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A GIS-based modeling of environmental health risks in populated areas of Port-au-prince, Haiti

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par Myrtho Joseph
University of Arizona - Master in Natural Resources Information System 1987

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This study took place in a context of unavailability and/or inaccessibility of data. Even the basic spatial information could not be obtained from official sources on the Internet. The web pages of the institutions in charge of the production and distribution of spatial data, or information in general were projected to be constructed soon or were under perpetual construction. It took a great amount of effort to generate most of the features through a long and arduous process of digitization of most of the data. Often assumptions had to be made to avoid having to collect more data. The difficulties encountered reveal the requirements for a greater flexibility of data exchange conditions between institutions, and between institution and the public, as well as the needs for a better integration of spatial data available. Furthermore, it is a pressing demand to produce geographic information at higher resolution in a way to enable researchers to address issues at the level of communities. Very general spatial information can not lead to anything but this congenital practice of confounding semantics and pragmatism. Information, particularly in such disinherited and poor environment as Haiti, may not be used to confer power to individuals or institutions. Rather it may constitute a power to promote changes starting at individual and community levels. We advocate cost efficient strategies to produce spatial data and make them available to anyone anywhere through the Internet, even for purchasing.

This study, a first of its kind for Port-au-Prince, attempted to delineate at-risk neighborhoods for nine environmental health hazards. Though traditionally the focus has been oriented toward natural hazards, which in nature are more discreet and whose manifestation leads to direct observation and quantification, this study reveals that health hazards are not a mental invention. These hazards are continuous, constant, perilous, and daily affect a large part of the population. The lack of information and the complexity posed by quantitative assessment must not lead to the minimization or the abstraction of such a precarious and deadly phenomenon. This work may represent a first geographic inventory of environmental health-related hazards in Port-au-Prince. By relating its occurrence to the underlying causes, it offers the ability to intervene in specific areas and targeting a specific factor. To this respect, we strongly encourage the use of the SDE as a suitable spatial study unit for the collection of data pertaining to a large array of fields. This approach can strongly facilitate the insight of phenomena at small community level and promote participation.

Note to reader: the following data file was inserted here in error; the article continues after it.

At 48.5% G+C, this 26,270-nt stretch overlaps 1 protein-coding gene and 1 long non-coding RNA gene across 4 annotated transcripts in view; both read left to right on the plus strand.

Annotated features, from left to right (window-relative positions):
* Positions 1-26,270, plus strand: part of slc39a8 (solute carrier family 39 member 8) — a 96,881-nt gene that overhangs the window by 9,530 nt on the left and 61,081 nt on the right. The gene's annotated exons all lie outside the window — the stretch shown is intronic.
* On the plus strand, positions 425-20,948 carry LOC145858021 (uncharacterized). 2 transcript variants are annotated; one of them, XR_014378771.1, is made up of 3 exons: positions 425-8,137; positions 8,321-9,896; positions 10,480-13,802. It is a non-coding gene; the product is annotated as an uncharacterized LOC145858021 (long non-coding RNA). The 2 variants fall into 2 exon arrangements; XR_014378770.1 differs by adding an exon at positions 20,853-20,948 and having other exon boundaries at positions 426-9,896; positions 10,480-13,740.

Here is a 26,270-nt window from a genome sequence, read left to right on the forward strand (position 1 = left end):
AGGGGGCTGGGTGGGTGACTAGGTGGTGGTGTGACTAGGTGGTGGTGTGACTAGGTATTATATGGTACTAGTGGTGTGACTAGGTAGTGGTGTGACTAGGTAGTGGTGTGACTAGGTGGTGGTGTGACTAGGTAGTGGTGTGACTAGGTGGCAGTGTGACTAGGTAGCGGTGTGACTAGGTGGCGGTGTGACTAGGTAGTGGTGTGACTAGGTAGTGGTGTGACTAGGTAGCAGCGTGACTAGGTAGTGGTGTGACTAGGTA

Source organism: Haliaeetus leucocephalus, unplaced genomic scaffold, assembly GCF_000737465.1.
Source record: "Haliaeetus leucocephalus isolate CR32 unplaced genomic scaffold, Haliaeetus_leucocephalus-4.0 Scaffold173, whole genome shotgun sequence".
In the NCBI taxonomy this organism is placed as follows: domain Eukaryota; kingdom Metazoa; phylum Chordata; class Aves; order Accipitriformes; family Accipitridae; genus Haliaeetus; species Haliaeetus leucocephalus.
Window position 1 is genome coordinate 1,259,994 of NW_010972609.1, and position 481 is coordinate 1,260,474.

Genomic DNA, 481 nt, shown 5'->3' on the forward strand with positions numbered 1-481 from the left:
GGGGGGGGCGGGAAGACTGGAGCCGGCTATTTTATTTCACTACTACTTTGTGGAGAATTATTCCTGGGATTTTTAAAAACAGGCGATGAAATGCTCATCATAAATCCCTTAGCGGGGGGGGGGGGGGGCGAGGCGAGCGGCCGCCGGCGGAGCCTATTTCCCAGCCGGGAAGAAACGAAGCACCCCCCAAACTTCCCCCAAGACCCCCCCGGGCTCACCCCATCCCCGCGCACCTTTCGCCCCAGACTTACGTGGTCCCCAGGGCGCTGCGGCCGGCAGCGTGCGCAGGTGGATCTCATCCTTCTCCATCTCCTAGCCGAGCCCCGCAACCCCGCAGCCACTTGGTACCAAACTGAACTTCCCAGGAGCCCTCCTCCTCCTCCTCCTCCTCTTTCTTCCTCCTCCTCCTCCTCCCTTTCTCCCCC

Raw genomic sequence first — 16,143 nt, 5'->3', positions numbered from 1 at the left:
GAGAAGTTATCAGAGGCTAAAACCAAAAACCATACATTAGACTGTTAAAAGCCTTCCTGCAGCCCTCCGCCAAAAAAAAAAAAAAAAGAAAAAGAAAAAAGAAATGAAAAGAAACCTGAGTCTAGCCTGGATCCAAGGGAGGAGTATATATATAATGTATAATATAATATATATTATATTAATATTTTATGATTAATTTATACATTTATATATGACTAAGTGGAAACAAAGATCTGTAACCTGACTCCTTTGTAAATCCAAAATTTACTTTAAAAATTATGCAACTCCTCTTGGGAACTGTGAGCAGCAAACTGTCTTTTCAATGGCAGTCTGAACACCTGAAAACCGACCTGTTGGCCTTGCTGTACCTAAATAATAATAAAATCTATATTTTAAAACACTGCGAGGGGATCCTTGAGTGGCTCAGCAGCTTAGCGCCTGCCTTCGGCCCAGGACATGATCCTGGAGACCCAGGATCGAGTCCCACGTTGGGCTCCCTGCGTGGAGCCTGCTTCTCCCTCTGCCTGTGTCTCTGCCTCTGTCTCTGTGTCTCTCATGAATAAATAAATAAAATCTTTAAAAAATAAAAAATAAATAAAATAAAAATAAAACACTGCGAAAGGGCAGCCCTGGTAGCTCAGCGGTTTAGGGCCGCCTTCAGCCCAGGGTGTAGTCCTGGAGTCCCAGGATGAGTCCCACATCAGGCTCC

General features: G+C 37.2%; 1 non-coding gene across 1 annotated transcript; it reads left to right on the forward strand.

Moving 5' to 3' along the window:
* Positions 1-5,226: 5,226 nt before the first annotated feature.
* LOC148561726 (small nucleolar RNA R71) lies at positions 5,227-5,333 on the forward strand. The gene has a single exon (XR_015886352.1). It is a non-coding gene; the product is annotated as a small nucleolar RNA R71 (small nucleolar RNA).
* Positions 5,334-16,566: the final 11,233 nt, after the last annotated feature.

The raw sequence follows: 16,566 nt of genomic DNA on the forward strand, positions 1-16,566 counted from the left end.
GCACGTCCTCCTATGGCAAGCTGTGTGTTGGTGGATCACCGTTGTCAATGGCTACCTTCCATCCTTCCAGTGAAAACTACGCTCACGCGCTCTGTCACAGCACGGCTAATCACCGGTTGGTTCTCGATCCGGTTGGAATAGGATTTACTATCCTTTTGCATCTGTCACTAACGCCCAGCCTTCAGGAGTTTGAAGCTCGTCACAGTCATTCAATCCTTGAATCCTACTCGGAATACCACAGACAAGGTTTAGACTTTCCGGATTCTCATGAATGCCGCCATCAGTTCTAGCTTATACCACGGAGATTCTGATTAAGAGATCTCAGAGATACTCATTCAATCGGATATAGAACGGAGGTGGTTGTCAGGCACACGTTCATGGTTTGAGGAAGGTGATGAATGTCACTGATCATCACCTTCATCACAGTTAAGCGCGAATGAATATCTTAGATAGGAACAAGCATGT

High housing density, traffic, waste, streams, and the sea coast represent the main sources or pollution in Port-au-Prince. However the impact of the other sources must not be overlooked. They are very serious in the specific environment and institutional setting of Port-au-Prince.

While the geographic delineation of the hazards may not be exact in its spatial shape and extent, one confidence remains: the issues addressed exist and exist in the neighborhoods indicated. Without any field data the categorization brought out by the ordinal approach remains subjective and depends on the researcher's perception of the reality under study. Nevertheless it has the merits of pinpointing areas where environmental health risks might reasonably be incident and offers the ability to make different assumptions and adjusting the results on the fly. Various combination and reclassification techniques likely to influence the output were assessed and demonstrated the high sensitivity of the model to change in its parameters.

As a specific outcome of this study, the prime interest of any program aiming to reduce population's vulnerability to health hazards should focus on these areas identified as at very high risk. They are located particularly in neighborhoods with very high housing density, which also host an array of other environmental hazards such as air pollution from traffic, waste, water bodies and the coastline. By relating these risked areas specific hazards that threaten them the strategy to adopt becomes less ambiguous.

This study is not complete without a ground truth survey consisting of collecting information and taking specific measurements on various pollution factors included in the model. Very limited in time, budget and other resources, the scope of this study would not allow such investigation. Information gathered on the field not only would allow validating the results but equally would enable establishing strong rationale for hazards delineation and vulnerability scaling. At least the outcome is deemed a first but important step by defining specific area where distinct interventions can be done.

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